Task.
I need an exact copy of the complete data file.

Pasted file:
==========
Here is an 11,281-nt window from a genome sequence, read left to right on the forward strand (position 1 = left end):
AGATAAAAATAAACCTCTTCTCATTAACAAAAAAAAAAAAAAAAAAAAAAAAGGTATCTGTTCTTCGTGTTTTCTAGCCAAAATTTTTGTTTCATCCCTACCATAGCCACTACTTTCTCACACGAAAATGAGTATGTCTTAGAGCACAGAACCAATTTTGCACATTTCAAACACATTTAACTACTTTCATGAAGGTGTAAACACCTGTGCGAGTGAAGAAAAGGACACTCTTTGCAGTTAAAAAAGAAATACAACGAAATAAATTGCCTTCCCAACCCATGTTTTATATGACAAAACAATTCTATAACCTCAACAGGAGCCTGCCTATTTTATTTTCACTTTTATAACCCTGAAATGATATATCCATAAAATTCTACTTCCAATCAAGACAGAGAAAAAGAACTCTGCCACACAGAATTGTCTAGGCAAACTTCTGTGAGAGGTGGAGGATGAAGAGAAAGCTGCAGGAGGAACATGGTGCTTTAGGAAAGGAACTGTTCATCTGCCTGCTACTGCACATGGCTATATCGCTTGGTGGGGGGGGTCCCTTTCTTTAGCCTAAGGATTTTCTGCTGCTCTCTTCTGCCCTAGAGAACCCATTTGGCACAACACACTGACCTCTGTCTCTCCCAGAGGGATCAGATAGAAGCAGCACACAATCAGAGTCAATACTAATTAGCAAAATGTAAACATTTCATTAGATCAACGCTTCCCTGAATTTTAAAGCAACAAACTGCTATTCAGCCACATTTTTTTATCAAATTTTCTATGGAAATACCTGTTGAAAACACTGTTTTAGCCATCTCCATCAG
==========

Here is an 11,281-nt window from a genome sequence, read left to right on the forward strand (position 1 = left end):
AGATAAAAATAAACCTCTTCTCATTAACAAAAAAAAAAAAAAAAAAAAAAAAGGTATCTGTTCTTCGTGTTTTCTAGCCAAAATTTTTGTTTCATCCCTACCATAGCCACTACTTTCTCACACGAAAATGAGTATGTCTTAGAGCACAGAACCAATTTTGCACATTTCAAACACATTTAACTACTTTCATGAAGGTGTAAACACCTGTGCGAGTGAAGAAAAGGACACTCTTTGCAGTTAAAAAAGAAATACAACGAAATAAATTGCCTTCCCAACCCATGTTTTATATGACAAAACAATTCTATAACCTCAACAGGAGCCTGCCTATTTTATTTTCACTTTTATAACCCTGAAATGATATATCCATAAAATTCTACTTCCAATCAAGACAGAGAAAAAGAACTCTGCCACACAGAATTGTCTAGGCAAACTTCTGTGAGAGGTGGAGGATGAAGAGAAAGCTGCAGGAGGAACATGGTGCTTTAGGAAAGGAACTGTTCATCTGCCTGCTACTGCACATGGCTATATCGCTTGGTGGGGGGGGTCCCTTTCTTTAGCCTAAGGATTTTCTGCTGCTCTCTTCTGCCCTAGAGAACCCATTTGGCACAACACACTGACCTCTGTCTCTCCCAGAGGGATCAGATAGAAGCAGCACACAATCAGAGTCAATACTAATTAGCAAAATGTAAACATTTCATTAGATCAACGCTTCCCTGAATTTTAAAGCAACAAACTGCTATTCAGCCACATTTTTTTATCAAATTTTCTATGGAAATACCTGTTGAAAACACTGTTTTAGCCATCTCCATCAG